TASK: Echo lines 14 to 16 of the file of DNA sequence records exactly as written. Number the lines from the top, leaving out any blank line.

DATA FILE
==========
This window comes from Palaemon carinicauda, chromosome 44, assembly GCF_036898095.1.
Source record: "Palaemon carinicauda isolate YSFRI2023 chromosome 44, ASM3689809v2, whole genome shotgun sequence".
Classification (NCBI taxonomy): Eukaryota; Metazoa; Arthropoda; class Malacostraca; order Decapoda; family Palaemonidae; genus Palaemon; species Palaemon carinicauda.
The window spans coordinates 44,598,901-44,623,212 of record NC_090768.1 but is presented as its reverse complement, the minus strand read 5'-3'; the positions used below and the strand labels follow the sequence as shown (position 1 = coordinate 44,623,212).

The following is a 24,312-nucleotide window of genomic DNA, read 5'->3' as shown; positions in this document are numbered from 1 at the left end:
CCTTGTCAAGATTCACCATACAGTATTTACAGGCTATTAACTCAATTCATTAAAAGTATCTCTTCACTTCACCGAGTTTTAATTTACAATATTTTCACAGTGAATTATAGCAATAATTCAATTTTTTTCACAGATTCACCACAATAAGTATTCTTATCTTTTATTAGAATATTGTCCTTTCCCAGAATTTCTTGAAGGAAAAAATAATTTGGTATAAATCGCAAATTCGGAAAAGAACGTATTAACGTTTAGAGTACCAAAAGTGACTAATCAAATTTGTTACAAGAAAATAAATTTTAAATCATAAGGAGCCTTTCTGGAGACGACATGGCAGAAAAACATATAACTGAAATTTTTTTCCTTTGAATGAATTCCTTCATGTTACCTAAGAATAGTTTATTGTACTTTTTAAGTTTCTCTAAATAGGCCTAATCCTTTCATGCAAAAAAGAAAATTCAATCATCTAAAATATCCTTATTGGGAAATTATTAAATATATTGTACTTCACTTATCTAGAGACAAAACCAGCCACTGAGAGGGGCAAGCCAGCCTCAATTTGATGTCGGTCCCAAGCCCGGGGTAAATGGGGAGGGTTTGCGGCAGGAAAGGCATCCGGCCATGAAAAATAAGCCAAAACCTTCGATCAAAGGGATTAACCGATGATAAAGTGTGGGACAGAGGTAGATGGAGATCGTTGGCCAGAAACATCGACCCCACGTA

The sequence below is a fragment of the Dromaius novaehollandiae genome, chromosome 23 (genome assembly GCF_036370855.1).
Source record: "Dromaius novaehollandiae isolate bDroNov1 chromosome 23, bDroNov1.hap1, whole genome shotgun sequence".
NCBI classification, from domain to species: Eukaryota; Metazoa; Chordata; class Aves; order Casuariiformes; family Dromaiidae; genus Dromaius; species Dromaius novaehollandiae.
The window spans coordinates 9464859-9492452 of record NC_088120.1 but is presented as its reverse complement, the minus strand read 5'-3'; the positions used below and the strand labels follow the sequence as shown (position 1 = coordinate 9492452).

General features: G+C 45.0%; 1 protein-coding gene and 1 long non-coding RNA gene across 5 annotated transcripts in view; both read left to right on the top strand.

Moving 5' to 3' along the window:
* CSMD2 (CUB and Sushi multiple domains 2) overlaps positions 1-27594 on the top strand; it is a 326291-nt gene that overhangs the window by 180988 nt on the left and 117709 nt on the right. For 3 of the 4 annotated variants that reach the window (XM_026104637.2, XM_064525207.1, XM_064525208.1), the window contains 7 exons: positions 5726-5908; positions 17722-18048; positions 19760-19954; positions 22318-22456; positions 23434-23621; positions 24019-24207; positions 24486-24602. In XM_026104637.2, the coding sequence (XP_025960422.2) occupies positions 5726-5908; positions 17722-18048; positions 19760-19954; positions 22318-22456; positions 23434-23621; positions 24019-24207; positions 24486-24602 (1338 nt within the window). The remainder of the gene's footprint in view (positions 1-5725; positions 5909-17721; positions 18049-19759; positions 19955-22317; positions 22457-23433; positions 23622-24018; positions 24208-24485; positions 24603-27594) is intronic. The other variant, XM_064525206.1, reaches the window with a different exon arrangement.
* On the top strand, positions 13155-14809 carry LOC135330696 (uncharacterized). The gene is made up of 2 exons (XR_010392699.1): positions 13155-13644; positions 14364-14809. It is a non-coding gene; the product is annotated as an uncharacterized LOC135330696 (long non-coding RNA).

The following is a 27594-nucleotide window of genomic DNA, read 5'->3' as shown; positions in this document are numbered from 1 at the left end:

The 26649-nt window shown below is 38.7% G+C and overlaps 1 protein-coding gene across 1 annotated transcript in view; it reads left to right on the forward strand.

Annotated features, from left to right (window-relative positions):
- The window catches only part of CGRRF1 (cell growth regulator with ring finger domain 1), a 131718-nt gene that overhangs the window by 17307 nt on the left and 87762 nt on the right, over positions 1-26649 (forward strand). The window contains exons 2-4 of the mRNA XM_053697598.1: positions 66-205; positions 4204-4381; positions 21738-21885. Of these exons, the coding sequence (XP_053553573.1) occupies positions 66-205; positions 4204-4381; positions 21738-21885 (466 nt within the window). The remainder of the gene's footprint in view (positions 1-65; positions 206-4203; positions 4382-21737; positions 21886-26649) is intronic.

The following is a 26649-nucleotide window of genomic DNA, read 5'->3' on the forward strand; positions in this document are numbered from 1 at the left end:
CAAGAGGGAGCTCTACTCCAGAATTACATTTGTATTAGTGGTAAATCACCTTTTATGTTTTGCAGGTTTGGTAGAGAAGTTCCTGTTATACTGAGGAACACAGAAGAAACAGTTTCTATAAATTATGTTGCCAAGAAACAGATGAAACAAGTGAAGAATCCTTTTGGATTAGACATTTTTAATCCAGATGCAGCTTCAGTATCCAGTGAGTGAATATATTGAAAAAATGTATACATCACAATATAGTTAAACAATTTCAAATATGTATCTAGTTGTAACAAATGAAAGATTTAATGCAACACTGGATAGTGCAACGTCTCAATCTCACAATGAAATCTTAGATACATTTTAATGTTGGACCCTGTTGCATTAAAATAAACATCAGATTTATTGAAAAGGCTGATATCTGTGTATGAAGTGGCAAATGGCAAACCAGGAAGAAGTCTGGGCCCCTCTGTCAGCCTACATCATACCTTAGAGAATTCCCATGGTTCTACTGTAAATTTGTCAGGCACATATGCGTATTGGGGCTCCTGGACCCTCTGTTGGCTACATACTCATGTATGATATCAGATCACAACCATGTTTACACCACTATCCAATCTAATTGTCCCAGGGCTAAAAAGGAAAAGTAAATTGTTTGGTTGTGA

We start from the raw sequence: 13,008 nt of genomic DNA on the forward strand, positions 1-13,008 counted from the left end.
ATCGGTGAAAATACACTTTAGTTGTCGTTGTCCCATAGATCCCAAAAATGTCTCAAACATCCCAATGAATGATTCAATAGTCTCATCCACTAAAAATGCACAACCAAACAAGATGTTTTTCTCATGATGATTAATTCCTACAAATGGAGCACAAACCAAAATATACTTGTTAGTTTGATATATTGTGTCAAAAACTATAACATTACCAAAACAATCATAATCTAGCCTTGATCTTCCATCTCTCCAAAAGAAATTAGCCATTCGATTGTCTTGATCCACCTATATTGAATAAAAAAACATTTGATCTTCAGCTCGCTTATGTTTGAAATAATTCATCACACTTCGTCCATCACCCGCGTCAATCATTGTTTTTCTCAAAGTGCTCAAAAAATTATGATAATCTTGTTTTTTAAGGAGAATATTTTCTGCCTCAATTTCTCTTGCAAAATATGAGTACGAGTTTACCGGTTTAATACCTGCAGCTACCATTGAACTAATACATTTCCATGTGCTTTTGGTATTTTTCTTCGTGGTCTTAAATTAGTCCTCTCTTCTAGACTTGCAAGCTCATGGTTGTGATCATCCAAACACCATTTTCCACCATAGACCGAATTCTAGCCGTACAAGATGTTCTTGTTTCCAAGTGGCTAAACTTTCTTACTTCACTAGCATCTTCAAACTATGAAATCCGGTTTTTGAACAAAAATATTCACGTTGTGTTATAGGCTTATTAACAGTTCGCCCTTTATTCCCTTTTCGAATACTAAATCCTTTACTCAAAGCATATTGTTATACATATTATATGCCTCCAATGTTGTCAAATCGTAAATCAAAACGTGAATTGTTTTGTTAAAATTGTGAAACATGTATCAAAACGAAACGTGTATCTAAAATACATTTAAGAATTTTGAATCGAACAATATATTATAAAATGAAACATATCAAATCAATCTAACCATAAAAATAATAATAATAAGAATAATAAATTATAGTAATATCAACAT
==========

* On the top strand, positions 13155-14809 carry LOC135330696 (uncharacterized). The gene is made up of 2 exons (XR_010392699.1): positions 13155-13644; positions 14364-14809. It is a non-coding gene; the product is annotated as an uncharacterized LOC135330696 (long non-coding RNA).

The following is a 27594-nucleotide window of genomic DNA, read 5'->3' as shown; positions in this document are numbered from 1 at the left end:

The 26649-nt window shown below is 38.7% G+C and overlaps 1 protein-coding gene across 1 annotated transcript in view; it reads left to right on the forward strand.